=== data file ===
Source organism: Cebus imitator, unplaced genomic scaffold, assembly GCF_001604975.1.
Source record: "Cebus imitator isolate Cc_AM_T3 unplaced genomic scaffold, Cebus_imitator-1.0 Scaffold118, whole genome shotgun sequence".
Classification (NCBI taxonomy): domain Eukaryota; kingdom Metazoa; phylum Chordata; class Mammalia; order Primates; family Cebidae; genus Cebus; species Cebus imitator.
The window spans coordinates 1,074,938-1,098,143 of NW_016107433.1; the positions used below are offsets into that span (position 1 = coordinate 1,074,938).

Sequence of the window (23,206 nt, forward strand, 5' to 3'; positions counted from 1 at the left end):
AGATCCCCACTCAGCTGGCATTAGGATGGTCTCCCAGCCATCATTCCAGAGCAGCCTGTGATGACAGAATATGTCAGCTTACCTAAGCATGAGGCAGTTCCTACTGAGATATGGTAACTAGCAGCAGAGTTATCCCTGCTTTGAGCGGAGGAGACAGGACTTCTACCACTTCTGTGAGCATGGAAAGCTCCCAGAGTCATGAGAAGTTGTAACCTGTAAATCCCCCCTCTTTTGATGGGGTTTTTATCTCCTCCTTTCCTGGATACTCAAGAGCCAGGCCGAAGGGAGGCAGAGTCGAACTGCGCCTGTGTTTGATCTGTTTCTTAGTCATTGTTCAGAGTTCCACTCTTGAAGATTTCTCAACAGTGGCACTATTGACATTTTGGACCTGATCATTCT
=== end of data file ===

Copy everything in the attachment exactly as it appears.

Source organism: Cebus imitator, unplaced genomic scaffold, assembly GCF_001604975.1.
Source record: "Cebus imitator isolate Cc_AM_T3 unplaced genomic scaffold, Cebus_imitator-1.0 Scaffold118, whole genome shotgun sequence".
Classification (NCBI taxonomy): domain Eukaryota; kingdom Metazoa; phylum Chordata; class Mammalia; order Primates; family Cebidae; genus Cebus; species Cebus imitator.
The window spans coordinates 1,074,938-1,098,143 of NW_016107433.1; the positions used below are offsets into that span (position 1 = coordinate 1,074,938).

Sequence of the window (23,206 nt, forward strand, 5' to 3'; positions counted from 1 at the left end):
AGATCCCCACTCAGCTGGCATTAGGATGGTCTCCCAGCCATCATTCCAGAGCAGCCTGTGATGACAGAATATGTCAGCTTACCTAAGCATGAGGCAGTTCCTACTGAGATATGGTAACTAGCAGCAGAGTTATCCCTGCTTTGAGCGGAGGAGACAGGACTTCTACCACTTCTGTGAGCATGGAAAGCTCCCAGAGTCATGAGAAGTTGTAACCTGTAAATCCCCCCTCTTTTGATGGGGTTTTTATCTCCTCCTTTCCTGGATACTCAAGAGCCAGGCCGAAGGGAGGCAGAGTCGAACTGCGCCTGTGTTTGATCTGTTTCTTAGTCATTGTTCAGAGTTCCACTCTTGAAGATTTCTCAACAGTGGCACTATTGACATTTTGGACCTGATCATTCT